New York Daily News, Jan. 20, 2003

Standing up for something

by Robert Dominguez

Brilliant ensemble acting highlights "Comedians," a blistering revival of Trevor Griffiths' mid-70's drama about British working-class stiffs seeking fame and fortune as stand-up comics.

The play has laughs, but it takes the subject of comedy seriously. Its subtext is the social and political change in 1970s Britain, which Griffiths touches on through the personalities and backgrounds of his disparate, desperate characters.

But more than anything, "Comedians" is about artistic integrity. It prophesied how yesterday's edgy stand-ups became today's toothless sitcom stars, asking whether a comic should base his material on truth, no matter how uncomfortable that makes his audience (think Lenny Bruce), or just go for the easy laugh.

Which, for most of the characters, means crude ethnic and sexual humor.

The proponent of truth-in-comedy model is Eddie Waters, played by Tony-winner Jim Dale ("Barnum"). He gives a strong performance as a washed-up comic teaching a night-school comedy class in Manchester.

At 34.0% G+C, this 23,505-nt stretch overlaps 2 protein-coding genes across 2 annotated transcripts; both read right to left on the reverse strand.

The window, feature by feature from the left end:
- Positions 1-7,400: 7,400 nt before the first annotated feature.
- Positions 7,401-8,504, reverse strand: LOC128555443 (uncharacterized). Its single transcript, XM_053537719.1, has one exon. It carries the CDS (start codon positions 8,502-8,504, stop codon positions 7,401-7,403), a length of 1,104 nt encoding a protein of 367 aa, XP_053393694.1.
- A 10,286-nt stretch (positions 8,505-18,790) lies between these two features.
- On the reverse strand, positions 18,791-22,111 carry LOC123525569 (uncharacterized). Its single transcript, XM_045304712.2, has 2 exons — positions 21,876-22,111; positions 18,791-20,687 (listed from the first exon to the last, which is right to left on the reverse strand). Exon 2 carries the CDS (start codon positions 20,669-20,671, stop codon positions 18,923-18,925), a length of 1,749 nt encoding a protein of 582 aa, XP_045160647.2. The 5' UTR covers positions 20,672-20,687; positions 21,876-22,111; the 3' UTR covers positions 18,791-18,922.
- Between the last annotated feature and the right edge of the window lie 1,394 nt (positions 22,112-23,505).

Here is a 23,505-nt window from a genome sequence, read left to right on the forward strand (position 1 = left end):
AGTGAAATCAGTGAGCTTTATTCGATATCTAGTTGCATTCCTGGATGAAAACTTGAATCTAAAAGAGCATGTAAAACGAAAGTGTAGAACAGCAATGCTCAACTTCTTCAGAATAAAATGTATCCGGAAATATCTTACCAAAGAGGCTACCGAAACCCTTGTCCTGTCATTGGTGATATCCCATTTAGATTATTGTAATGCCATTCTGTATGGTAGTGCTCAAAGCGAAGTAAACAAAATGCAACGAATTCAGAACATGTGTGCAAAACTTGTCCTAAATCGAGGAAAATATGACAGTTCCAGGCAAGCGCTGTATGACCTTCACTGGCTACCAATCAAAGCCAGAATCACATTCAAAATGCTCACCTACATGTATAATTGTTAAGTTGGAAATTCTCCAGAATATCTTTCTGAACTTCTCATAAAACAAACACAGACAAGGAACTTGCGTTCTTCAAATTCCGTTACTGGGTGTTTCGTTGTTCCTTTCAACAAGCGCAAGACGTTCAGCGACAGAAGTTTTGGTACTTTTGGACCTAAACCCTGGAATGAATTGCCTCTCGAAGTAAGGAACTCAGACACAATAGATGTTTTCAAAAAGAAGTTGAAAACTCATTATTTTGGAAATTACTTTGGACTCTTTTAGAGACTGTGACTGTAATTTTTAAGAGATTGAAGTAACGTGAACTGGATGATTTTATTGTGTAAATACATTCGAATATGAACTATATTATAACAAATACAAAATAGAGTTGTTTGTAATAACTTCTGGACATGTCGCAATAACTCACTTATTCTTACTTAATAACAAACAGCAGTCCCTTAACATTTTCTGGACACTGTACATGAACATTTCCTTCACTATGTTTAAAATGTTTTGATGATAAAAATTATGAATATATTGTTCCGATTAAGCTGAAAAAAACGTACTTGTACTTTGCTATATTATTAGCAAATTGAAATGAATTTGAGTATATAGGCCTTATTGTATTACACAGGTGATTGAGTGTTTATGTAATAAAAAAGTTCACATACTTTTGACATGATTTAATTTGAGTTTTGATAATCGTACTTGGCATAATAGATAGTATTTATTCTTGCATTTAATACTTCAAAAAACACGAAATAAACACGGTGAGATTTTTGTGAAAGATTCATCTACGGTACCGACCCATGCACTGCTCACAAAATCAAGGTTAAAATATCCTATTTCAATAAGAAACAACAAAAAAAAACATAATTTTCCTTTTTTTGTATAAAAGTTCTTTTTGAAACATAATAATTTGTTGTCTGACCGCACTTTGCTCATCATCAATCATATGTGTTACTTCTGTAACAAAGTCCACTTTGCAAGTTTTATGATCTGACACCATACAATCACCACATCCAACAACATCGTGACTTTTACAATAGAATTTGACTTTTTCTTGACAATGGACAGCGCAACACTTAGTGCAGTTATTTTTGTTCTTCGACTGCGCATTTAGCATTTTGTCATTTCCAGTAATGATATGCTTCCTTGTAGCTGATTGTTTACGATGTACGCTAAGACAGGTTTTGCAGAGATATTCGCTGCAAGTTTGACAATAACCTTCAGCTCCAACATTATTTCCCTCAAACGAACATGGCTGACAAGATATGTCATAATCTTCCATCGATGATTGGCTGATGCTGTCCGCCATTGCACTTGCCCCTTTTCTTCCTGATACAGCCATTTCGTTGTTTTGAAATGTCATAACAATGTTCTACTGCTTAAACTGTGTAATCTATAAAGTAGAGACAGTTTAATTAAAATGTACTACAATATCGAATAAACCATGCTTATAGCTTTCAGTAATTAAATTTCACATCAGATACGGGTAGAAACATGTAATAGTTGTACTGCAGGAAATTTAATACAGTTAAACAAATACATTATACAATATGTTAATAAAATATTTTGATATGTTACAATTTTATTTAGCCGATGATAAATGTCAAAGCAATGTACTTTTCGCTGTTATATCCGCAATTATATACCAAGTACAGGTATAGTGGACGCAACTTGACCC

His students, all men, see stand-up as a ticket out of their dead-end lives. But while Eddie tries to impart the notion that comedy should be a force for good ("A joke that feeds on ignorance starves its audience," he tells them), they don't necessarily listen.

The story follows the men from their final lesson to their first performance, in front of a hostile bingo-hall audience -- and a London agent (a fine David McCallum) scouting new talent.

Raul Esparza (most recently the Emcee in "Cabaret") stands out in the excellent cast as Gethin Price, Eddie's prize pupil and provocateur. As the other students hope to win over the agent with cheap laughs, Gethin presents a brutally unfunny yet brilliant performance piece aflame with rage at the British cast system.

The play's energy flags at the end, when Eddie launches into an overlong, static speech that reveals how the former funnyman lost his sense of humor. "Comedians" may not finish with much of a punch line, but it stills packs a punch.